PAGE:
This year is on course to be the safest ever for commercial aviation, with roughly one passenger fatality for every 7.1 million air travelers worldwide, a tribute in part to the quality of flight training available in the United States Flight Training Industry, and the growing industry overseas.
With only days left, 2011 appears set to replace the postwar record low rate of passenger fatalities, set in 2004 at one per 6.4 million passengers, according to Ascend, a leading aviation consulting firm in London.
“Safety is improving and it’s improving faster than the industry is expanding,” said Paul Hayes, director of safety at Ascend.
The record is best for carriers flying Western-built planes. This year, they have experienced one major crash per three million flights worldwide, roughly 49% better than in 2010 and roughly three times better than 2001, according to the International Air Transport Association (IATA), a global trade group. The figure represents the industry’s best performance since IATA began collecting crash records in the 1940s.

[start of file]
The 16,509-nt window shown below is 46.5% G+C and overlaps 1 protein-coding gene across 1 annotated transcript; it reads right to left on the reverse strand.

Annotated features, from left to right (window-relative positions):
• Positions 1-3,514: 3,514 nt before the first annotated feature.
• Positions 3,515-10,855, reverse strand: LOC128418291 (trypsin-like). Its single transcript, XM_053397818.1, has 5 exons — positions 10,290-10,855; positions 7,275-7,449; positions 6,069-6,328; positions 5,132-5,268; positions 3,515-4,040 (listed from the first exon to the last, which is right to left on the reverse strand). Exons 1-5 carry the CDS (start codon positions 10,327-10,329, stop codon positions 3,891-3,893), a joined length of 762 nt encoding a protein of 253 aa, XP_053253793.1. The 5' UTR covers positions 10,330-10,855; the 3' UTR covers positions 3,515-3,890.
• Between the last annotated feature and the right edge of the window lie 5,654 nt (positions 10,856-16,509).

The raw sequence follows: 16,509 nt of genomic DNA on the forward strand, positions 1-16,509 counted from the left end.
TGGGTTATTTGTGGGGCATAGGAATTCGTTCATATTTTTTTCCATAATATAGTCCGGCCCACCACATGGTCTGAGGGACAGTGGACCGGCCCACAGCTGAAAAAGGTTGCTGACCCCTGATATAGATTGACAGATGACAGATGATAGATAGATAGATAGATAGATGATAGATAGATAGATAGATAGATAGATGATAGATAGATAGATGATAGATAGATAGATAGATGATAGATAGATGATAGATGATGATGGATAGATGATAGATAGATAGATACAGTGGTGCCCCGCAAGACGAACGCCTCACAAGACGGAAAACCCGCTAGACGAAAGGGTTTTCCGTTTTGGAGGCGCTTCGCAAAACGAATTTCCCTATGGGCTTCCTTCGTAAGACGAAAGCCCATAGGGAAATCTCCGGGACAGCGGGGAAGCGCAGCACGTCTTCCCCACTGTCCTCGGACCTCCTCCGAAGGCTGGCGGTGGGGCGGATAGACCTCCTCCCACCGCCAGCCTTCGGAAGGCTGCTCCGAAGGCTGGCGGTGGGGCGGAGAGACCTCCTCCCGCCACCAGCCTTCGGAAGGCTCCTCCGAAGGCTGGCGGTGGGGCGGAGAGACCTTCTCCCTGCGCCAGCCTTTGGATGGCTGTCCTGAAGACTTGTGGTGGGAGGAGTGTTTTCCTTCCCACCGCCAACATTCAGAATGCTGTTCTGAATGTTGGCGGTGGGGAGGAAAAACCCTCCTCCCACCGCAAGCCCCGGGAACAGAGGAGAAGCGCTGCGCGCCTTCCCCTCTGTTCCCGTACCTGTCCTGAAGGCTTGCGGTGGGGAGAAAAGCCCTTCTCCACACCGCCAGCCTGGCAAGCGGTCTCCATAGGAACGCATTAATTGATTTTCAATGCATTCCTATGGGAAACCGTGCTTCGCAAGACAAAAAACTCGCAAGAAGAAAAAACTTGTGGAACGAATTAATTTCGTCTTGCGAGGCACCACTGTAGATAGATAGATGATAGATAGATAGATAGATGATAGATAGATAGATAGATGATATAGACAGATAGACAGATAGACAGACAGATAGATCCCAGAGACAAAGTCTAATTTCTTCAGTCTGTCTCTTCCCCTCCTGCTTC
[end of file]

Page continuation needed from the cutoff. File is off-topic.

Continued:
The year is also closing with another notable record: the longest period in modern aviation without a single fatal airliner accident, according to Harro Ranter, president of the Aviation Safety Network, a nonprofit organization that tracks accidents and incidents.
Most of the aviation fatalities in 2011 occurred in Russia, Iran and African countries that have long faced air-safety problems, such as Angola and Congo.
The major accident rate in North America, for example, has remained flat at about one in 10 million flights, while in Africa the rate is roughly 40 times greater, according to IATA. But African aviation overall is generally far less dangerous than a few years ago, thanks to concerted efforts by local aviation officials and international regulators.